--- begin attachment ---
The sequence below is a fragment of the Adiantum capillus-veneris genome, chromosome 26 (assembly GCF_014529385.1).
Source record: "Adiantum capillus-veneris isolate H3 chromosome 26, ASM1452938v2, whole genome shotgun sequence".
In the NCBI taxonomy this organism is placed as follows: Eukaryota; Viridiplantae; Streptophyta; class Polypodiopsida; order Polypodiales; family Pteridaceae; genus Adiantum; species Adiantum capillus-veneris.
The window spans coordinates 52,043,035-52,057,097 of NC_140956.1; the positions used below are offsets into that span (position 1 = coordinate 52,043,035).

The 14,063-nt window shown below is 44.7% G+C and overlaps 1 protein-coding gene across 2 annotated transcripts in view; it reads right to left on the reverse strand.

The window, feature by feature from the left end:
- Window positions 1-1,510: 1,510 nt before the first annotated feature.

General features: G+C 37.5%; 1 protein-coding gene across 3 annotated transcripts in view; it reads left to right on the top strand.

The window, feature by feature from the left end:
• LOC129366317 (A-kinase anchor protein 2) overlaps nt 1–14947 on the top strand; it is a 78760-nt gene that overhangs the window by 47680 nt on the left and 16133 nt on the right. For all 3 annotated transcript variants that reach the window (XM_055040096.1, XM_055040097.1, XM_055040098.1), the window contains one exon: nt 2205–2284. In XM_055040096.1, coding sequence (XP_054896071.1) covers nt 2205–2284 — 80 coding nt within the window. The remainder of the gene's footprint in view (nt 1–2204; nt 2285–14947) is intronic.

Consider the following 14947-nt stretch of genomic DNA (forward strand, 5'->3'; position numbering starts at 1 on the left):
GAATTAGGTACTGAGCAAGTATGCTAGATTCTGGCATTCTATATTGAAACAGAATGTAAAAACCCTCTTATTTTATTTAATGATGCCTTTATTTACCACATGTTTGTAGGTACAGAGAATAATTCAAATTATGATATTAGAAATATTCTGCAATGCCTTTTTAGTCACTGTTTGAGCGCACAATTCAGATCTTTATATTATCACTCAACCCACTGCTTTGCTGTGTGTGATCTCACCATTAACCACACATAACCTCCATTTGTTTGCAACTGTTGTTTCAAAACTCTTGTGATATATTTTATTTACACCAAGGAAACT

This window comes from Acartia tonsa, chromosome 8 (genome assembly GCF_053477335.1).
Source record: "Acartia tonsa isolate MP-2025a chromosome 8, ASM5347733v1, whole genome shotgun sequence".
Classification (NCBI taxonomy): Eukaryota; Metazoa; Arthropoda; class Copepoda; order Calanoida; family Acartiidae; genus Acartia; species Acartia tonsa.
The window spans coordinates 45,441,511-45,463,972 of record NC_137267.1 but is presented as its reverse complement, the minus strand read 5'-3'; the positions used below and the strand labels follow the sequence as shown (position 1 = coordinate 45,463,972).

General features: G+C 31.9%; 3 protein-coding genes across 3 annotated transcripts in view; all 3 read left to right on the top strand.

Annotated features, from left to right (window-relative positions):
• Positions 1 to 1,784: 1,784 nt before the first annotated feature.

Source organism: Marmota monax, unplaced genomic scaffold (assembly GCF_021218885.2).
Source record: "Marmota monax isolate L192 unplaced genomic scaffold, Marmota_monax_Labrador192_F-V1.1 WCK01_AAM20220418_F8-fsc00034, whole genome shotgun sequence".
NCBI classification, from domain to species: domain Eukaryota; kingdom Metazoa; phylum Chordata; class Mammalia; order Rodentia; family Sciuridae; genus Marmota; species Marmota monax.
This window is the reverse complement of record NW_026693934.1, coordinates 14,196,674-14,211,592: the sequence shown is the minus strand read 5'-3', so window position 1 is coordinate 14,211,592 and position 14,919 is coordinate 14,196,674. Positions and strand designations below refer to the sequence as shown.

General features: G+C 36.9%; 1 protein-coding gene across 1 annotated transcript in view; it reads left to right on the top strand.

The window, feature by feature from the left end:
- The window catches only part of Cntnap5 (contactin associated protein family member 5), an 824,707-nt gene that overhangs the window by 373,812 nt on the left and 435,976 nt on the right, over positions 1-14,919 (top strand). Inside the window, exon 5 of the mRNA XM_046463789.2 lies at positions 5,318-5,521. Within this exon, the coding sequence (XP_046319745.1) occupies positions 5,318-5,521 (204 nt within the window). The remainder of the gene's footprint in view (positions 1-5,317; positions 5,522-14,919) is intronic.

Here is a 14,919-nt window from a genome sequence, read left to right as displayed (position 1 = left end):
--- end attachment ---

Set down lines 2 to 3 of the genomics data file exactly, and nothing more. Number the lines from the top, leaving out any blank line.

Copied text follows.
Source record: "Adiantum capillus-veneris isolate H3 chromosome 26, ASM1452938v2, whole genome shotgun sequence".
In the NCBI taxonomy this organism is placed as follows: Eukaryota; Viridiplantae; Streptophyta; class Polypodiopsida; order Polypodiales; family Pteridaceae; genus Adiantum; species Adiantum capillus-veneris.